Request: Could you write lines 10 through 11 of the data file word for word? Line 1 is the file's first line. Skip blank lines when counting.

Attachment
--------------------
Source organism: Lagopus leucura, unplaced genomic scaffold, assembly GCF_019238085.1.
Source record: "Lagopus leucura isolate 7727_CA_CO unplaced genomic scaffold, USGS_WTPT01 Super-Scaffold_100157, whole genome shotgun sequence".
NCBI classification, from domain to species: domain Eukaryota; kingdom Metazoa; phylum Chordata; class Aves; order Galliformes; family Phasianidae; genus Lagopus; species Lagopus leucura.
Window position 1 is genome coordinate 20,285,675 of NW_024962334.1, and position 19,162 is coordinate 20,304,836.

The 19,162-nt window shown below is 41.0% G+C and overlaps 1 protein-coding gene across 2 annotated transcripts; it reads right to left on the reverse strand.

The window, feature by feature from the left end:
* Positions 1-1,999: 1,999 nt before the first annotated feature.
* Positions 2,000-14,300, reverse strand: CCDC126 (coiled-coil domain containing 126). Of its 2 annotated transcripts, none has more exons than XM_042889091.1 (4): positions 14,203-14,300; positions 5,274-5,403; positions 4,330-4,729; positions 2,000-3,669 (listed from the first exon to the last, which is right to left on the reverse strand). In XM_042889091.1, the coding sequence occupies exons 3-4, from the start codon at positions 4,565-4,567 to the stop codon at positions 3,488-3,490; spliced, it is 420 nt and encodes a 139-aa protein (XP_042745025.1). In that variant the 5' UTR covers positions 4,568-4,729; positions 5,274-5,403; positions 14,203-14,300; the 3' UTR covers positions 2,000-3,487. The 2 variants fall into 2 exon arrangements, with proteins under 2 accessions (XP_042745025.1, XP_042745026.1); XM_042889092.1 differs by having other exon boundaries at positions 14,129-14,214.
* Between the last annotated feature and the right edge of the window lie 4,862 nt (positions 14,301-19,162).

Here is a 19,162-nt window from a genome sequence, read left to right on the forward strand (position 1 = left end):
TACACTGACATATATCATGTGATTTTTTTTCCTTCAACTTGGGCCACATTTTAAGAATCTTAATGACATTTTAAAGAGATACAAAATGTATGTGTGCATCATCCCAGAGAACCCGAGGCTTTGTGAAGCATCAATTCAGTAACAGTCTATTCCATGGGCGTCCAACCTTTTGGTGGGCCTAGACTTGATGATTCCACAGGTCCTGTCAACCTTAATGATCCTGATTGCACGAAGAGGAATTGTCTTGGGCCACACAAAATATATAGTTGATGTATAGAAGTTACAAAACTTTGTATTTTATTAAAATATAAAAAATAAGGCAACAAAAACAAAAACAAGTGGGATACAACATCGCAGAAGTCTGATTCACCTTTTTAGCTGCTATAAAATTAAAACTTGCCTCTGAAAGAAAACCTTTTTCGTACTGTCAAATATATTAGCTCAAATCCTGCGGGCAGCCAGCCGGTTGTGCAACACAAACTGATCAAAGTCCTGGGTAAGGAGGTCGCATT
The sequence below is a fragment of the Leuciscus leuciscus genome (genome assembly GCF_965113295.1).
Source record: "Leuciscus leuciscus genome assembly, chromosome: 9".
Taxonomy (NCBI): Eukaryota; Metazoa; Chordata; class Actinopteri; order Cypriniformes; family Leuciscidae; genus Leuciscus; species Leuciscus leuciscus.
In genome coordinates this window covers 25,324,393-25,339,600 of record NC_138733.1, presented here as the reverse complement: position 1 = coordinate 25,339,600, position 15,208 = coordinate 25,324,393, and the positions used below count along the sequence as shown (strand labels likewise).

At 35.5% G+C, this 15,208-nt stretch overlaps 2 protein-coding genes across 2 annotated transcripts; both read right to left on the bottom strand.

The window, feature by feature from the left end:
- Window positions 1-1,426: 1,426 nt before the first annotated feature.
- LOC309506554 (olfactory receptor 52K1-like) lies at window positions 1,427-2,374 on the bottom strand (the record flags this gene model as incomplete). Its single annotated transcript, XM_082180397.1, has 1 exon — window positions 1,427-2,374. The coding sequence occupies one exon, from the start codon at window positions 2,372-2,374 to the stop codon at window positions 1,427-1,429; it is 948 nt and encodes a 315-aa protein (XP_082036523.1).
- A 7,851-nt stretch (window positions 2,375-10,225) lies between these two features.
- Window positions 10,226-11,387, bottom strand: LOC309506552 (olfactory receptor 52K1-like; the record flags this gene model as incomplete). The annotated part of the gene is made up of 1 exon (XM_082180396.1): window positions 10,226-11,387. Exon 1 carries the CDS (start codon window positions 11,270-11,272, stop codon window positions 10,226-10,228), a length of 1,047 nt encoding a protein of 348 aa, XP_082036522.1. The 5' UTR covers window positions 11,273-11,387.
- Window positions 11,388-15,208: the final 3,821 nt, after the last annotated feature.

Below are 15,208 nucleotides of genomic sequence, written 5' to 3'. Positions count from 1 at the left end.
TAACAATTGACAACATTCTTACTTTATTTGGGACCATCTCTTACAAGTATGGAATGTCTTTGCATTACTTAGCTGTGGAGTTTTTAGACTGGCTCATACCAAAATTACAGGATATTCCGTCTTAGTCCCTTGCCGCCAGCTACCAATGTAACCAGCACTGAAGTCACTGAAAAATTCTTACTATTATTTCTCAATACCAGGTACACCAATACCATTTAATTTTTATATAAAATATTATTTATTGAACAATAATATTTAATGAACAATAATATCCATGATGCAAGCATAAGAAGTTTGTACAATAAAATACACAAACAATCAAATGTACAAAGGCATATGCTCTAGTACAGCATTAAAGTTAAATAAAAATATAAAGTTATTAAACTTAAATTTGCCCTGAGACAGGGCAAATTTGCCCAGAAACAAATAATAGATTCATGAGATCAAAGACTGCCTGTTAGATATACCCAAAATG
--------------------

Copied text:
Here is a 19,162-nt window from a genome sequence, read left to right on the forward strand (position 1 = left end):
TACACTGACATATATCATGTGATTTTTTTTCCTTCAACTTGGGCCACATTTTAAGAATCTTAATGACATTTTAAAGAGATACAAAATGTATGTGTGCATCATCCCAGAGAACCCGAGGCTTTGTGAAGCATCAATTCAGTAACAGTCTATTCCATGGGCGTCCAACCTTTTGGTGGGCCTAGACTTGATGATTCCACAGGTCCTGTCAACCTTAATGATCCTGATTGCACGAAGAGGAATTGTCTTGGGCCACACAAAATATATAGTTGATGTATAGAAGTTACAAAACTTTGTATTTTATTAAAATATAAAAAATAAGGCAACAAAAACAAAAACAAGTGGGATACAACATCGCAGAAGTCTGATTCACCTTTTTAGCTGCTATAAAATTAAAACTTGCCTCTGAAAGAAAACCTTTTTCGTACTGTCAAATATATTAGCTCAAATCCTGCGGGCAGCCAGCCGGTTGTGCAACACAAACTGATCAAAGTCCTGGGTAAGGAGGTCGCATT